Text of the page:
The Children Left Out of Judaism

A Lack of Inclusion for Those With Special Needs

More Than Purim: The fun, chaotic holiday should not be the only way special needs children can participate in Jewish life.
Getty Images
More Than Purim: The fun, chaotic holiday should not be the only way special needs children can participate in Jewish life.

By Laurie Levy

Published March 02, 2014, issue of March 07, 2014.
  • Print
  • Share Share
  • Single Page

My grandchild with special needs failed Sunday school. Actually, to be accurate, Sunday school failed her. Because the teacher had no idea how to include her in the class, even after her mother shared some ideas, she spent most of her time coloring with a teen volunteer.

She was “welcome,” but only in the sense that she could physically be present as long as she didn’t disrupt too much. Needless to say, not much religious learning happened for her in that class. In fact, the only positive Jewish experience for her that year was the Purim carnival where she was able to participate in the happy chaos like any other child.

As her grandparent, I often wonder how families of children with special needs can find a place in our religious communities. Does the importance of formal prayer and following religious customs precisely trump the importance of making our religious institutions truly accessible? They shouldn’t. And yet sadly, in too many instances, it appears they do.

I do understand that religious communities have members with a wide variety of needs that should be respected. Like crying babies, children who make noises, talk out of turn, or can’t sit still disrupt those who come to traditional services for prayer and contemplation. But what about programming specifically designed for children?

I met with a Reform rabbi to ask her why she thought there were so few children with visible special needs in shul. She shared with me that most synagogues would say, “All are welcome,” and mean it with good intentions. But she went on to say that many synagogues did not have a deep understanding of what it would take to make their congregations truly welcoming to the LGBT, interracial, interfaith and special needs communities, though they wished they knew how.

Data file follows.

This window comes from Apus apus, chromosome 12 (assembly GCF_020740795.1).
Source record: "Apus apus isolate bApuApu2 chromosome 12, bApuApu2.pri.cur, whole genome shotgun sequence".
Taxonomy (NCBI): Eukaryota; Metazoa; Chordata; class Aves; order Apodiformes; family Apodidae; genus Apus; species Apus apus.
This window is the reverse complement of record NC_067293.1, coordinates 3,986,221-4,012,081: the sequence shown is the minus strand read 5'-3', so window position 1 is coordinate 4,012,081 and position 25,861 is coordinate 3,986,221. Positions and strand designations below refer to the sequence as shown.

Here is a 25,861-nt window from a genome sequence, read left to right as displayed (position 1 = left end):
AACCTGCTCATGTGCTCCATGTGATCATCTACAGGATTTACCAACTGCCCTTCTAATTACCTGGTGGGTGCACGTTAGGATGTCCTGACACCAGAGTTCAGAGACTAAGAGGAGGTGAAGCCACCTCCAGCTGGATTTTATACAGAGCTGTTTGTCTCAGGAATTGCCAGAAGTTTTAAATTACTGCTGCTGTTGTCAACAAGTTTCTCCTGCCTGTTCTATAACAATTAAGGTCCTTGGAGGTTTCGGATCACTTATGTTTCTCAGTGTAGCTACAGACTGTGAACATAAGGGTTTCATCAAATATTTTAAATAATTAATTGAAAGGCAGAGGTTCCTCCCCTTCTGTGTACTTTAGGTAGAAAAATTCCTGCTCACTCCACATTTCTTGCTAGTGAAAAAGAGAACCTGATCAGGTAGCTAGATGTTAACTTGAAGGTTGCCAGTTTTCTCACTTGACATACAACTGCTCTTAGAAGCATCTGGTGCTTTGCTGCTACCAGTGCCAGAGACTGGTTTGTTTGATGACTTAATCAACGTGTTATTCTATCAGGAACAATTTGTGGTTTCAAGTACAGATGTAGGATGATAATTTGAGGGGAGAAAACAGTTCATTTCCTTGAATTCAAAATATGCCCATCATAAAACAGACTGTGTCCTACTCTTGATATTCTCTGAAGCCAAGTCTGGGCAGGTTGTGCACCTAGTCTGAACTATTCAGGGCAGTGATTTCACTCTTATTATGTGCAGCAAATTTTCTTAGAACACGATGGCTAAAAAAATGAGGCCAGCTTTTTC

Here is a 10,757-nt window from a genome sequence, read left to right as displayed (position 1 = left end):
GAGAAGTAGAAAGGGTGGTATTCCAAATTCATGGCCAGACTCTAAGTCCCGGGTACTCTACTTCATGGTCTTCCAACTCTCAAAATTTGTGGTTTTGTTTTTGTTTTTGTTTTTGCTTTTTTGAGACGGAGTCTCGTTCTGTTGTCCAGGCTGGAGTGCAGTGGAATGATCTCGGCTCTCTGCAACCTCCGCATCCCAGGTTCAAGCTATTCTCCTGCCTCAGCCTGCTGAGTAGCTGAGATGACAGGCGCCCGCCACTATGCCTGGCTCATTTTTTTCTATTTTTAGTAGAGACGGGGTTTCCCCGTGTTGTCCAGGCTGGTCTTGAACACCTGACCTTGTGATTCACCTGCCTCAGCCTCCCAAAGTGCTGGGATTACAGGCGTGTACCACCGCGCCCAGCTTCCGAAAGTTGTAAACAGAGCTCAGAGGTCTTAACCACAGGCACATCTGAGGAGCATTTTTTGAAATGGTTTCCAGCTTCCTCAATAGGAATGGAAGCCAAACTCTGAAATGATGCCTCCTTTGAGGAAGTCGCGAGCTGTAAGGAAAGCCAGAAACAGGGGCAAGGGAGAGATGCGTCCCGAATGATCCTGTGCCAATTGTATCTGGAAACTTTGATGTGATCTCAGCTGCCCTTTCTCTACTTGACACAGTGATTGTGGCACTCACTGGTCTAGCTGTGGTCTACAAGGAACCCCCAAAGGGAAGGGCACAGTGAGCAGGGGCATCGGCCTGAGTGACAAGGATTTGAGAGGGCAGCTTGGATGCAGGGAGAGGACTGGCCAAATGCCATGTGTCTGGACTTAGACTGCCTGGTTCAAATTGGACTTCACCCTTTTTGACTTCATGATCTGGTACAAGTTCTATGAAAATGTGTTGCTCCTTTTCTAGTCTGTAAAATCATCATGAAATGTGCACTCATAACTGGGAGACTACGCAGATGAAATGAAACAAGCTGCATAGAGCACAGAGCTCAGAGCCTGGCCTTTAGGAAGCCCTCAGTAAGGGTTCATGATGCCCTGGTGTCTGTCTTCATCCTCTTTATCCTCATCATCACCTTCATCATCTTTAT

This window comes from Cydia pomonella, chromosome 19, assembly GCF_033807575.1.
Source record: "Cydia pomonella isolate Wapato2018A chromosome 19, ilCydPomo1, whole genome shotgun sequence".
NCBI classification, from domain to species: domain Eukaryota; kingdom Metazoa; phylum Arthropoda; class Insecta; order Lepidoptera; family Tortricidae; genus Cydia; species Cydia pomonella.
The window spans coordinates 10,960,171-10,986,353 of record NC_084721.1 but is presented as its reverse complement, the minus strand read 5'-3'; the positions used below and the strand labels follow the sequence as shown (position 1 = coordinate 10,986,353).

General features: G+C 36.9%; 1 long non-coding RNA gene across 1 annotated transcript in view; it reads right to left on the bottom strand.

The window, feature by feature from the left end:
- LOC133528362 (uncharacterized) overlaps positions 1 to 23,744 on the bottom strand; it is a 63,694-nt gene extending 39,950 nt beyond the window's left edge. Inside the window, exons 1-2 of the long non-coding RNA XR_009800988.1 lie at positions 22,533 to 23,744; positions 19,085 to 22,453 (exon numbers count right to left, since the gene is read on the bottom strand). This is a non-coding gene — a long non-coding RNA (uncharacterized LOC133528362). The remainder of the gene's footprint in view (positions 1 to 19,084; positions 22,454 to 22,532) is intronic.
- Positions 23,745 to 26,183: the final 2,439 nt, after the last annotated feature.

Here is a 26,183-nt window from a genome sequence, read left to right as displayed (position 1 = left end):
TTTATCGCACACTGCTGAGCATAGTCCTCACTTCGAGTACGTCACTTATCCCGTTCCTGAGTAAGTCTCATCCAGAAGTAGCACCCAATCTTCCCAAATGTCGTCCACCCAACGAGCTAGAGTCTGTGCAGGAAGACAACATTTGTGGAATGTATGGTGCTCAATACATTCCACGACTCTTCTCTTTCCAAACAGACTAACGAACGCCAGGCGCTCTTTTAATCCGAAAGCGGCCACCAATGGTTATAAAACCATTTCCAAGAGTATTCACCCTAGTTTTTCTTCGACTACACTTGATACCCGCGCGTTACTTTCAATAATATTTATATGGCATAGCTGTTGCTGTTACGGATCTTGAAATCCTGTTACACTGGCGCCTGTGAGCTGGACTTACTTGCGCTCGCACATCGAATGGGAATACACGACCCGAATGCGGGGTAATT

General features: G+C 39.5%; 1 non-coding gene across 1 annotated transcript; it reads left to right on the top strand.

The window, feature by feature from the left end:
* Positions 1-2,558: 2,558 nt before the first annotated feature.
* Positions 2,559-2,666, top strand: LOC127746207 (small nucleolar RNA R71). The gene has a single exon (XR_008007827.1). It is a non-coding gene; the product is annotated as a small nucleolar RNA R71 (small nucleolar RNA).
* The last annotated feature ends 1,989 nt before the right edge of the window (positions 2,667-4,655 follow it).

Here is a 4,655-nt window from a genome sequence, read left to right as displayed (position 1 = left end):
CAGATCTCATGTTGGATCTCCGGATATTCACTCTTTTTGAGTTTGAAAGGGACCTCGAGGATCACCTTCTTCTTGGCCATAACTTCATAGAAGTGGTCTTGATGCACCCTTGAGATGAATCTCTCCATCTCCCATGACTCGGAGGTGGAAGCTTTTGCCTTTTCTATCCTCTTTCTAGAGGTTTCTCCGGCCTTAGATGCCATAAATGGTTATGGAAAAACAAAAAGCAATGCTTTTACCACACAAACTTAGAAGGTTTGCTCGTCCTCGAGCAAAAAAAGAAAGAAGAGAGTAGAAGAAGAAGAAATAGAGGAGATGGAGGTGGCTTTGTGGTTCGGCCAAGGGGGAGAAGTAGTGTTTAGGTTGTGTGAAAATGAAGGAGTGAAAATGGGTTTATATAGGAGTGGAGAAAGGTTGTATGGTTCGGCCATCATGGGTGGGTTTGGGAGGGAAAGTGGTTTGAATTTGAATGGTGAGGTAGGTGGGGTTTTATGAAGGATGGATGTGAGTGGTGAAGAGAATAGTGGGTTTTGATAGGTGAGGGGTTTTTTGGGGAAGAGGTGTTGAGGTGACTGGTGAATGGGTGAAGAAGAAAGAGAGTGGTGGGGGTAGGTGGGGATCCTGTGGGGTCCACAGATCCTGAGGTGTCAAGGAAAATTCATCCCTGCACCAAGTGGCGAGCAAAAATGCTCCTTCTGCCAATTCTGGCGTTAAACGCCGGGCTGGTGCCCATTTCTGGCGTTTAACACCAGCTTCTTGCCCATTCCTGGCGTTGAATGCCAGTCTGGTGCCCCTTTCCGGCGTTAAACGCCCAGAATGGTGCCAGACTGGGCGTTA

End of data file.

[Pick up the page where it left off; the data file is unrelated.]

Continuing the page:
All religious institutions struggle with this issue. A friend with a child on the autistic spectrum had been active in her liberal Baptist church until she felt compelled to stop going because the Sunday school was unable to meet his needs. When she was asked to be in the class with him, preventing her from attending adult services with her husband, she decided to leave the church.


The Jewish Daily Forward welcomes reader comments in order to promote thoughtful discussion on issues of importance to the Jewish community. In the interest of maintaining a civil forum, The Jewish Daily Forwardrequires that all commenters be appropriately respectful toward our writers, other commenters and the subjects of the articles. Vigorous debate and reasoned critique are welcome; name-calling and personal invective are not. While we generally do not seek to edit or actively moderate comments, our spam filter prevents most links and certain key words from being posted and The Jewish Daily Forward reserves the right to remove comments for any reason.





Find us on Facebook!
  • "Orwell described the cliches of politics as 'packets of aspirin ready at the elbow.' Israel's 'right to defense' is a harder narcotic."
  • From Gene Simmons to Pink — Meet the Jews who rock:
  • The images, which have since been deleted, were captioned: “Israel is the last frontier of the free world."
  • As J Street backs Israel's operation in Gaza, does it risk losing grassroots support?
  • What Thomas Aquinas might say about #Hamas' tunnels:
  • The Jewish bachelorette has spoken.
  • "When it comes to Brenda Turtle, I ask you: What do you expect of a woman repressed all her life who suddenly finds herself free to explore? We can sit and pass judgment, especially when many of us just simply “got over” own sexual repression. But we are obliged to at least acknowledge that this problem is very, very real, and that complete gender segregation breeds sexual repression and unhealthy attitudes toward female sexuality."
  • "Everybody is proud of the resistance. No matter how many people, including myself, disapprove of or even hate Hamas and its ideology, every single person in Gaza is proud of the resistance." Part 2 of Walid Abuzaid's on-the-ground account of life in #Gaza:
  • After years in storage, Toronto’s iconic red-and-white "Sam the Record Man" sign, complete with spinning discs, will return to public view near its original downtown perch. The sign came to symbolize one of Canada’s most storied and successful Jewish family businesses.
  • Is $4,000 too much to ask for a non-member to be buried in a synagogue cemetery?
  • "Let’s not fall into the simplistic us/them dichotomy of 'we were just minding our business when they started firing rockets at us.' We were not just minding our business. We were building settlements, manning checkpoints, and filling jails." What do you think?
  • PHOTOS: 10,000 Israel supporters gathered for a solidarity rally near the United Nations in New York yesterday.
  • Step into the Iron Dome with Tuvia Tenenbom.
  • What do you think of Wonder Woman's new look?
  • from-cache

Would you like to receive updates about new stories?




















We will not share your e-mail address or other personal information.

Already subscribed? Manage your subscription.